Located on Harju street, between the heart of
Tallinn's Old Town and the hill of Toompea, St Nicholas Church
(Niguliste kirik in Estonian) is one of the city's oldest and most
important churches. When the first church was built on this site,
much of Tallinn's lower town did not yet exist. The church was
surrounded by Danish military posts and German merchants, and it
was probably the latter who established it as their place of worship
in the town.
They were settling in Tallinn in some numbers
after being invited there from Gotland by the Order of the Brothers
of the Sword in the 1240s, but little else is known about them, or
about any of the population of Tallinn in this period. Toompea hill
was the seat of Danish power in North Estonia, while the port area
between St Olaf's Church and St Nicholas Orthodox Church, destroyed
in the fire of 1433, was probably being settled by Scandinavian and
Estonians themselves may have lived closer to St
Nicholas Church in the Old Town (Vanalinn) area, near the modern
Town Hall building, which was within the congregation of the Church
of the Holy Ghost (or Holy Spirit). More recent German merchants who
had arrived in Tallinn probably took available land around the site
of St Nicholas Church, which probably explains why the church was
built in the first place.
The earliest grave marker in the church dates to
1309, but the first official records which mention the church come
from 1315 and concern a plot of land next door to it. As well as offering
services, the church also performed a defensive function. Tallinn's
town walls had not yet been built, so the church also acted as a
kind of stronghold (a small castle), which was a typical sight in
medieval North Estonia, and which can be seen in its very solid
The walls of the three-nave church would have
been made of stone, and were completed by the end of the thirteenth
century. The impressive hewn stone doorways were constructed at the
same time. The church's fortified role ended in the fourteenth century,
when the city's wall began to appear, and smaller annexes were built
as add-ons to the main building. These include the chapels of St
Barbara, St George, and St Matthew.
The tower was built mainly in the period up to 1423,
during major reconstruction work for the church. But raising the tower
ever higher became a point of controversy when it began to rise over
Toompea, the separate citadel at the top of the hill in which the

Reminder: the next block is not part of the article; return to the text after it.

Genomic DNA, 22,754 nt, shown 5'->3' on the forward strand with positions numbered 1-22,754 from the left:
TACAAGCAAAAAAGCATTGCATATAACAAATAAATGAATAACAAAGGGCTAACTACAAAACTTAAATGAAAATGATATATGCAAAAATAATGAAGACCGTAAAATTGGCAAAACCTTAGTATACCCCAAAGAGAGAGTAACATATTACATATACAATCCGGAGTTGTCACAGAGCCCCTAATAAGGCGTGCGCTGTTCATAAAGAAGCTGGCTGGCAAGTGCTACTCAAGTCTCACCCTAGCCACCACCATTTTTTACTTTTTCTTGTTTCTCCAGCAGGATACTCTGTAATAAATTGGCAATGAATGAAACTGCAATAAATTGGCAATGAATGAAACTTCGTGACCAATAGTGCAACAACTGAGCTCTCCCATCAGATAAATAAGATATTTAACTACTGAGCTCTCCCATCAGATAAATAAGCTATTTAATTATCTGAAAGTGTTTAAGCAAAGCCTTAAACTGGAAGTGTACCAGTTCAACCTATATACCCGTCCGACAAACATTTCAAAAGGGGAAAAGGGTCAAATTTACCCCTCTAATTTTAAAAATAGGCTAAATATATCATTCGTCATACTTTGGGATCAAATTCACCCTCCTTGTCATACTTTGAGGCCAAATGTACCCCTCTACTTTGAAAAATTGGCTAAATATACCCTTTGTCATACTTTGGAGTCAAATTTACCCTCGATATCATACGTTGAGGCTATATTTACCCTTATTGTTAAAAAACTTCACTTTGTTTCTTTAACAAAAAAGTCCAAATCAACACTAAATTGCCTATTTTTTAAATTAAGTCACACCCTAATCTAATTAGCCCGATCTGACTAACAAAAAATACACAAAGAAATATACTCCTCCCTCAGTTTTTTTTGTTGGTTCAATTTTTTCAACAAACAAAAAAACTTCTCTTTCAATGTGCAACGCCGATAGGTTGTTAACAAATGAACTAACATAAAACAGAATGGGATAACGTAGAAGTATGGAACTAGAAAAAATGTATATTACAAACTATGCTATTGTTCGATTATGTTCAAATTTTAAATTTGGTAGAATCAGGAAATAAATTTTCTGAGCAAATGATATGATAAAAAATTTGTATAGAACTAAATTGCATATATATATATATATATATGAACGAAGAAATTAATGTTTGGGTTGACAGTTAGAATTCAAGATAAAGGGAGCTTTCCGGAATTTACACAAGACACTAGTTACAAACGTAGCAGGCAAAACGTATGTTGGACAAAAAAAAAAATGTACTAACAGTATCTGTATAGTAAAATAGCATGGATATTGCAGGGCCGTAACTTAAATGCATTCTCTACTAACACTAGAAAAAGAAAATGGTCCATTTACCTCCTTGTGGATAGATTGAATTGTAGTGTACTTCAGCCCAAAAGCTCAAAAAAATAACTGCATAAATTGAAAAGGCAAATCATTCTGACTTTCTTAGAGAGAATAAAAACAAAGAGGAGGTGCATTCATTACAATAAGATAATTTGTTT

ruling nobility lived. Work was ordered to stop, and it took a further
century before the town council allowed it to be completed. By that
time the town's relationship with Toompea had changed considerably.
The reformist movement against icons which was
triggered by Martin Luther in the German principalities never got
past the doors of St Nicholas, unlike St Olaf's and the Holy Spirit
churches. The raging mob which had come to destroy the church's holy
vessels and images which symbolised Catholicism were unable even to
open the doors because the locks had been filled with molten lead,
sealing it off. The church's past life as a stronghold had stood it
in good stead.
St Nicholas gained its modern-day appearance
during reconstruction work in the very late 1600s. The Soviet
invasion of 1944 saw not only much of Harju street destroyed, but
also the church's spire and roof burnt down, along with much of the
interior. Most of the church's treasures had been moved to safety
beforehand, but the building remained a ruin until it was
painstakingly restored in the seventies, only for the tower to be
badly damaged by fire in 1982.
Following the devastating fire, demolition was
considered. The melted and twisted wreckage of the spire was hanging
down from the tower and almost reached the ground. However, despite
some calls for the church to be cleared away entirely, further
restoration was decided upon instead, and the fully restored church
was opened in 1984. It was no longer needed for services, so it
found a new life as a museum and concert hall.
In that role, as a National Arts Museum subsidiary,
many works of art which had been absent for decades have been returned.
The large main altar, made by Herman Rode of Lübeck in 1481, has been
preserved. The church also houses two important works by Bernt Notke,
dating to the mid-1400s, one being the initial section of Tallinn's
greatest piece of medieval art, the 'Dance macabre', which depicts the
transience of life for everyone whether high born or low.
One photo on this page kindly contributed by
Guillaume Speurt via the 'History Files: Churches of Estonia'